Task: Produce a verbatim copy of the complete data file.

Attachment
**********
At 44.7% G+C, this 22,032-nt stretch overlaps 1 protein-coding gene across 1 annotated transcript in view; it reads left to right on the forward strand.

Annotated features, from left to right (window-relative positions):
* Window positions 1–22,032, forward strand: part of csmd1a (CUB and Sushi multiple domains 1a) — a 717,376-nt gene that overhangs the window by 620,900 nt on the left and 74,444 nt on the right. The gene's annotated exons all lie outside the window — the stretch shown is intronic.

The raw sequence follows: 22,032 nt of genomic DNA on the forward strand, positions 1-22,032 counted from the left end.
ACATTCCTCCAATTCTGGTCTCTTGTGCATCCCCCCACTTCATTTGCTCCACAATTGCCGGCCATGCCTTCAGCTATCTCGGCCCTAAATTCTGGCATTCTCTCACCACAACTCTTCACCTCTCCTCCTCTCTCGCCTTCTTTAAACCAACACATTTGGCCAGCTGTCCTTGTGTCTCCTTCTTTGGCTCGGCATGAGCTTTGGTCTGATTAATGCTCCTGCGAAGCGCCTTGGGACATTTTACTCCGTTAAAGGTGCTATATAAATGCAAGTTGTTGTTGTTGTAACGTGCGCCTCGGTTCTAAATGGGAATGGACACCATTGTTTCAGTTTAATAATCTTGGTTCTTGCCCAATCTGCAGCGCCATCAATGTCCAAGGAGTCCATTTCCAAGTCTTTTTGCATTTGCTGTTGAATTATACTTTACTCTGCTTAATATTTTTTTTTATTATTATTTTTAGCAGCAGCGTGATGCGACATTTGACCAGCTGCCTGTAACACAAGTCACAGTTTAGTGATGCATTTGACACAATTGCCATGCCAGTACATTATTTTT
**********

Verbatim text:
At 44.7% G+C, this 22,032-nt stretch overlaps 1 protein-coding gene across 1 annotated transcript in view; it reads left to right on the forward strand.

Annotated features, from left to right (window-relative positions):
* Window positions 1–22,032, forward strand: part of csmd1a (CUB and Sushi multiple domains 1a) — a 717,376-nt gene that overhangs the window by 620,900 nt on the left and 74,444 nt on the right. The gene's annotated exons all lie outside the window — the stretch shown is intronic.

The raw sequence follows: 22,032 nt of genomic DNA on the forward strand, positions 1-22,032 counted from the left end.
ACATTCCTCCAATTCTGGTCTCTTGTGCATCCCCCCACTTCATTTGCTCCACAATTGCCGGCCATGCCTTCAGCTATCTCGGCCCTAAATTCTGGCATTCTCTCACCACAACTCTTCACCTCTCCTCCTCTCTCGCCTTCTTTAAACCAACACATTTGGCCAGCTGTCCTTGTGTCTCCTTCTTTGGCTCGGCATGAGCTTTGGTCTGATTAATGCTCCTGCGAAGCGCCTTGGGACATTTTACTCCGTTAAAGGTGCTATATAAATGCAAGTTGTTGTTGTTGTAACGTGCGCCTCGGTTCTAAATGGGAATGGACACCATTGTTTCAGTTTAATAATCTTGGTTCTTGCCCAATCTGCAGCGCCATCAATGTCCAAGGAGTCCATTTCCAAGTCTTTTTGCATTTGCTGTTGAATTATACTTTACTCTGCTTAATATTTTTTTTTATTATTATTTTTAGCAGCAGCGTGATGCGACATTTGACCAGCTGCCTGTAACACAAGTCACAGTTTAGTGATGCATTTGACACAATTGCCATGCCAGTACATTATTTTT